Tatiana Fraser:

Welcome. Just to get started, we’re talking about systems change, and just to set a little bit of context, when we’re changing systems, we are altering the status quo by shifting functions and structures, and we can be working to do system change from many places in the system, so we can be innovating new ideas, we can be doing things differently, and here, we’re working outside of the system, disrupting the status quo, and working to build momentum and alignment, to kind of influence incumbent systems or unhealthy systems. But we can also be working to do systems change within existing systems, working to de-center power, shifting resources, working to change the rules, and procedures, and policies, and integrate new practices. And systems change is also about culture shifting. So we can be working at the level of influencing attitudes, and beliefs, and mindsets, and values. Often, these are the artists working to kind of shape narrative, influence stories, working with the media.

Tatiana Fraser:

So just to contextualize, what are we talking about when we’re doing systems change? So we also know that systems change is a marathon, not a sprint. It’s hard, hard work and we don’t always have the answers, and then that’s why it’s so important to gather together, and to gather the learning and share the learning with people who are in the doing of the systems change work, in the messiness of it, and in the hard parts. So today, we’re going to get to deep dive with our panelists. I’m going to take us deep quickly, hopefully, so we can hear some of the powerful learnings that you’ve gathered along the way as systems leaders.

Tatiana Fraser:

So the first kind of question to get us started. So systems change requires courage and a willingness to stand up, and to be a disruptor, to be disruptive. In innovation speak, we really value disruption, it’s celebrated. Disruption is like innovation, right? Yet, for many women and many people, this can also be a costly choice. Sometimes it’s not a choice to be a disruptor, just by being, we are disruptive, but it’s also costly. Speaking out can be met with disapproval, even punishment sometimes, and… excuse me. We risk our security, kind of our secured status, and some cases, it can actually put our bodies on the line. So this is important to acknowledge. So just to get us started, can you talk to us about where your source of courage comes from, to be a disruptor, if you relate and identify with that? And what risks you’ve taken in your work as systems changing people, and maybe what called you to this, what was the calling that brought you to your idea, your innovation, your disruption?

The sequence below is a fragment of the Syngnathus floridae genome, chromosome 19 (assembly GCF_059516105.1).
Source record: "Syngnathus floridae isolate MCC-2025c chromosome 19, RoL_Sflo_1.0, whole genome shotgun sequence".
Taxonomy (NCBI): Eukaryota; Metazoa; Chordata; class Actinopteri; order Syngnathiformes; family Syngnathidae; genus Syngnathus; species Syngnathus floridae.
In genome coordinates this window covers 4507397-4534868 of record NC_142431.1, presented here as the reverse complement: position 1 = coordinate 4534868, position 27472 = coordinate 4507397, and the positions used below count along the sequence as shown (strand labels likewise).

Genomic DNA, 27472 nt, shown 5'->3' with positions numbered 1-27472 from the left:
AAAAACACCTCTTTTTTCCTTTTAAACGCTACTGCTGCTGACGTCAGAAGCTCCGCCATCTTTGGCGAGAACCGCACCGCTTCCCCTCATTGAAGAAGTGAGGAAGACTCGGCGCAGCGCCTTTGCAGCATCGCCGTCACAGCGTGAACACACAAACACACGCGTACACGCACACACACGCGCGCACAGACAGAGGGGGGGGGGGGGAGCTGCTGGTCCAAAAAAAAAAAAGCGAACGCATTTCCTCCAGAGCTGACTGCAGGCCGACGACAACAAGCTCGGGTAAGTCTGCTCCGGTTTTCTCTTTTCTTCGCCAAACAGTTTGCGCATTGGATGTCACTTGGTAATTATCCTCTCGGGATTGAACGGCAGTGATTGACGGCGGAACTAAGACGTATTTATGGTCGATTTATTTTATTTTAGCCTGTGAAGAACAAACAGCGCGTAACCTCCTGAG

Speaker 3:

Justice is the answer to the first question, that drives me to do what I do. Systems are not designed for the well-being of people. So that’s always the problem also that I have with the word systems change, as if systems want to be changed. Systems are super effective, they’re just not designed for our well-being. So justice drives me. That also gives me the courage, if that’s a… I don’t know, I just can’t help myself. You have to do that. I don’t think that’s courage, it’s just I can’t not do that. And what was the last question? Or you can pass the [inaudible 00:00:09:10].

Tatiana Fraser:

Yeah, so the question is, what’s your source of courage and what was your calling to do this? And Hannah, maybe do you want to go next?

Hannah Cree:

When I was 16, I was downtown Vancouver skipping school with signs and protesting against, it would be the Gulf War back then, ’90s, and my grandmother said to me like, “What are you doing?” and she was talking to me about systems saying, “You really need to work within the systems to understand them, and then maybe you can change something within it.” And then I got to SheEO, and Vicki was like, “Fuck that.” And so, it was really great, because it was one of those moments where for me, it is injustices that gets me up. When I see that someone’s mistreated or things are not going well, I’m like, “Okay, we’ve got to change this, we got to change this!” And so, I’ve always had this piece where I can look at systems but then figure out, okay, how do we go out from that? And it’s just this is how the world is set up, and I think since a kid I was just like, “Why? Why? Can it not be different?”

Speaker 5:

It can. It can be different. I have no idea whether I’ll answer any of your questions or not, but I’ve got some words that are coming, so we’ll see. Hopefully they align in some magical stretch. Are we having fun yet? So change first came to me as this, hmm, this is pretty important. Was learning about the concept of the edge walker and isn’t it great when all of a sudden you get language for something that helps you make total sense out of something. You’re like, “Oh that’s that thing I don’t know how to make words for. Now I have a word that’s great.”